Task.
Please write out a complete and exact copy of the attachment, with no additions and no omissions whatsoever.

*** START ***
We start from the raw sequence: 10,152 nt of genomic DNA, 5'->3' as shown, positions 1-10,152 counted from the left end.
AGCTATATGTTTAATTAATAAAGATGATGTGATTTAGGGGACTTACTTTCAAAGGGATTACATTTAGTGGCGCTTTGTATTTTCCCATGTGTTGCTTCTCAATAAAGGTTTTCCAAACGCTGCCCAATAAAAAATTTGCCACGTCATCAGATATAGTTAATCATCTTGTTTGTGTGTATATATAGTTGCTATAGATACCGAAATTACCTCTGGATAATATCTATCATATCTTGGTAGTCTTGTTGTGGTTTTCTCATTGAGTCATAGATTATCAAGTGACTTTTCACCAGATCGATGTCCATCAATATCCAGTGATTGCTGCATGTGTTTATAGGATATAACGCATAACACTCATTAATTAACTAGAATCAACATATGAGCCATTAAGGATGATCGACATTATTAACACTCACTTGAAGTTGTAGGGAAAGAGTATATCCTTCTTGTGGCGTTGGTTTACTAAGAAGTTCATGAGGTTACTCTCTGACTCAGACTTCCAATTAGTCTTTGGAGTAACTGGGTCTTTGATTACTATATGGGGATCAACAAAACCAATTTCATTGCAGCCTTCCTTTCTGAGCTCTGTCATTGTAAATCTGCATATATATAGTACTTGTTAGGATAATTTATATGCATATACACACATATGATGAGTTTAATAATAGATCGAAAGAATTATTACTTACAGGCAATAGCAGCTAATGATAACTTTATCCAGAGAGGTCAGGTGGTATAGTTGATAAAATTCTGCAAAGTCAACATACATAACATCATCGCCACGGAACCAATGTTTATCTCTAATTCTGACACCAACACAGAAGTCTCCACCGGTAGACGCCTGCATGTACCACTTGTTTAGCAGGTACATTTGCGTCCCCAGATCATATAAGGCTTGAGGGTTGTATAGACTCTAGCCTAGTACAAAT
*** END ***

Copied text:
We start from the raw sequence: 10,152 nt of genomic DNA, 5'->3' as shown, positions 1-10,152 counted from the left end.
AGCTATATGTTTAATTAATAAAGATGATGTGATTTAGGGGACTTACTTTCAAAGGGATTACATTTAGTGGCGCTTTGTATTTTCCCATGTGTTGCTTCTCAATAAAGGTTTTCCAAACGCTGCCCAATAAAAAATTTGCCACGTCATCAGATATAGTTAATCATCTTGTTTGTGTGTATATATAGTTGCTATAGATACCGAAATTACCTCTGGATAATATCTATCATATCTTGGTAGTCTTGTTGTGGTTTTCTCATTGAGTCATAGATTATCAAGTGACTTTTCACCAGATCGATGTCCATCAATATCCAGTGATTGCTGCATGTGTTTATAGGATATAACGCATAACACTCATTAATTAACTAGAATCAACATATGAGCCATTAAGGATGATCGACATTATTAACACTCACTTGAAGTTGTAGGGAAAGAGTATATCCTTCTTGTGGCGTTGGTTTACTAAGAAGTTCATGAGGTTACTCTCTGACTCAGACTTCCAATTAGTCTTTGGAGTAACTGGGTCTTTGATTACTATATGGGGATCAACAAAACCAATTTCATTGCAGCCTTCCTTTCTGAGCTCTGTCATTGTAAATCTGCATATATATAGTACTTGTTAGGATAATTTATATGCATATACACACATATGATGAGTTTAATAATAGATCGAAAGAATTATTACTTACAGGCAATAGCAGCTAATGATAACTTTATCCAGAGAGGTCAGGTGGTATAGTTGATAAAATTCTGCAAAGTCAACATACATAACATCATCGCCACGGAACCAATGTTTATCTCTAATTCTGACACCAACACAGAAGTCTCCACCGGTAGACGCCTGCATGTACCACTTGTTTAGCAGGTACATTTGCGTCCCCAGATCATATAAGGCTTGAGGGTTGTATAGACTCTAGCCTAGTACAAAT